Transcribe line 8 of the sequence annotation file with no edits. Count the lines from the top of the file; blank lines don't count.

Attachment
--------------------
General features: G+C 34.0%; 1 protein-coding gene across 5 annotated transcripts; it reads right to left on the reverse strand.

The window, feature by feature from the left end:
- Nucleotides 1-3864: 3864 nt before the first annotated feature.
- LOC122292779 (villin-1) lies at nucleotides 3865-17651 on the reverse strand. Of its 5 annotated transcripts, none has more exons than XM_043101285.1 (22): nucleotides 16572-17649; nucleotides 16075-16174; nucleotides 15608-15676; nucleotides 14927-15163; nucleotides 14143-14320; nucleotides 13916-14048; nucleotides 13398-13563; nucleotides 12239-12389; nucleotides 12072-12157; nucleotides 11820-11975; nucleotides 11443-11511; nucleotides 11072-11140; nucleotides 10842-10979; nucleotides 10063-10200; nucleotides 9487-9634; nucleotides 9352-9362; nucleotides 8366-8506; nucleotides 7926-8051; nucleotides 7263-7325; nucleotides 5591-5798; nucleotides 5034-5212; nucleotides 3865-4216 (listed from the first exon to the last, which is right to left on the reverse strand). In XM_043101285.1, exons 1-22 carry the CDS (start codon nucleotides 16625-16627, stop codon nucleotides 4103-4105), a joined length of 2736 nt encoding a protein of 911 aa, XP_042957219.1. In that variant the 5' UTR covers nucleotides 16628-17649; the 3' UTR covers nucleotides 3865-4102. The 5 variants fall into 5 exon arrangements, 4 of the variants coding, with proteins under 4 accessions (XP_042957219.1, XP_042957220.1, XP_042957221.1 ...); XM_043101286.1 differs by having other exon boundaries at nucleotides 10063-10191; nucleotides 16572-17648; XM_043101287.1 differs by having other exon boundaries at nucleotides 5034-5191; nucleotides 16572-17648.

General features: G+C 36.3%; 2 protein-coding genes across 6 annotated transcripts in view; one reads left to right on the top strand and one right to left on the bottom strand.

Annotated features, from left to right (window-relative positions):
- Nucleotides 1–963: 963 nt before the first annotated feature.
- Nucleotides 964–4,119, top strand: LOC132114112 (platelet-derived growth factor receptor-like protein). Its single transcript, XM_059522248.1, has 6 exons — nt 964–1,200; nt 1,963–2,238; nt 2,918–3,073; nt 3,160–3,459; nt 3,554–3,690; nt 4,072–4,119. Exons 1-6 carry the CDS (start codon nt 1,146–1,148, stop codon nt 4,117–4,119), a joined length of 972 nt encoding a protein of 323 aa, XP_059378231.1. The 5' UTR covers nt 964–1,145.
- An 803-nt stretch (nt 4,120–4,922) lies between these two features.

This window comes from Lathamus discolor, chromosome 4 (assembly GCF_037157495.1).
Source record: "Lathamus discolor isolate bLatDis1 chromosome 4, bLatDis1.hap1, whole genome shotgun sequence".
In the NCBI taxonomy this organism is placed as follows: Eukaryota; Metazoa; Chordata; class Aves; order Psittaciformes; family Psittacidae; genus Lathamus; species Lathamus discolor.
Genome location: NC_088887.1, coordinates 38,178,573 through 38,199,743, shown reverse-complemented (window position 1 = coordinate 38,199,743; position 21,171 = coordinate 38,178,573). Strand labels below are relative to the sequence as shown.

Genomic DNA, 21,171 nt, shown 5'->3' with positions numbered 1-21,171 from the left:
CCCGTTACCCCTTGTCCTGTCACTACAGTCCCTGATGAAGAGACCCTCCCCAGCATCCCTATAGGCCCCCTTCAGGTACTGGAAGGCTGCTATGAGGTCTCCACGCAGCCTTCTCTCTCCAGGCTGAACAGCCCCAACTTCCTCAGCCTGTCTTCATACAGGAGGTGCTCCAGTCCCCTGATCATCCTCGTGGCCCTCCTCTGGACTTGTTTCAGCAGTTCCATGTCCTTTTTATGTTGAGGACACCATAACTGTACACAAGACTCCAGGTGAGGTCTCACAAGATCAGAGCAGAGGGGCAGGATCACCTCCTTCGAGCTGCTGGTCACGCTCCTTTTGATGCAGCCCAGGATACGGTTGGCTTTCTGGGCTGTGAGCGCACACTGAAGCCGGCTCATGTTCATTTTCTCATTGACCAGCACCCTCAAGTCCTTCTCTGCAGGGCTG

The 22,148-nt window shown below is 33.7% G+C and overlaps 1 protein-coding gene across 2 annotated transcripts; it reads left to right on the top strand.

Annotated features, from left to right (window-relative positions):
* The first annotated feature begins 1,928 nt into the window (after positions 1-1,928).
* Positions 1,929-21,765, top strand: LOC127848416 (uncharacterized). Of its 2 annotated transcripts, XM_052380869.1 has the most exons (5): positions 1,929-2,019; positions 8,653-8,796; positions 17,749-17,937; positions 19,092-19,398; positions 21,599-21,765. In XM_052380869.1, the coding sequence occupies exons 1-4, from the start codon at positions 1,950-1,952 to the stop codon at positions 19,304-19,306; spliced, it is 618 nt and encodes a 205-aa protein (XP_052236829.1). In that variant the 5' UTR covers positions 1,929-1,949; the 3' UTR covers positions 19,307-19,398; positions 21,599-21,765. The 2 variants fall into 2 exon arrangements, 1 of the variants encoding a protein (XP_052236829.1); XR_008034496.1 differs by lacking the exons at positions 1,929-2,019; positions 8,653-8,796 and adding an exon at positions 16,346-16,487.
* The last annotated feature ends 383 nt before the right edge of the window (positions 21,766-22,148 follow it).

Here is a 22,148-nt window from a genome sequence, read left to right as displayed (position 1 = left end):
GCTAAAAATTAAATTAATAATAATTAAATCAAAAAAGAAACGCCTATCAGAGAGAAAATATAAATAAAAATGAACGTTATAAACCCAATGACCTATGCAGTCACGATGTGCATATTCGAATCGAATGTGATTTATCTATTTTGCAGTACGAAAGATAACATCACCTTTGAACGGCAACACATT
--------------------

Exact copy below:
- Nucleotides 964–4,119, top strand: LOC132114112 (platelet-derived growth factor receptor-like protein). Its single transcript, XM_059522248.1, has 6 exons — nt 964–1,200; nt 1,963–2,238; nt 2,918–3,073; nt 3,160–3,459; nt 3,554–3,690; nt 4,072–4,119. Exons 1-6 carry the CDS (start codon nt 1,146–1,148, stop codon nt 4,117–4,119), a joined length of 972 nt encoding a protein of 323 aa, XP_059378231.1. The 5' UTR covers nt 964–1,145.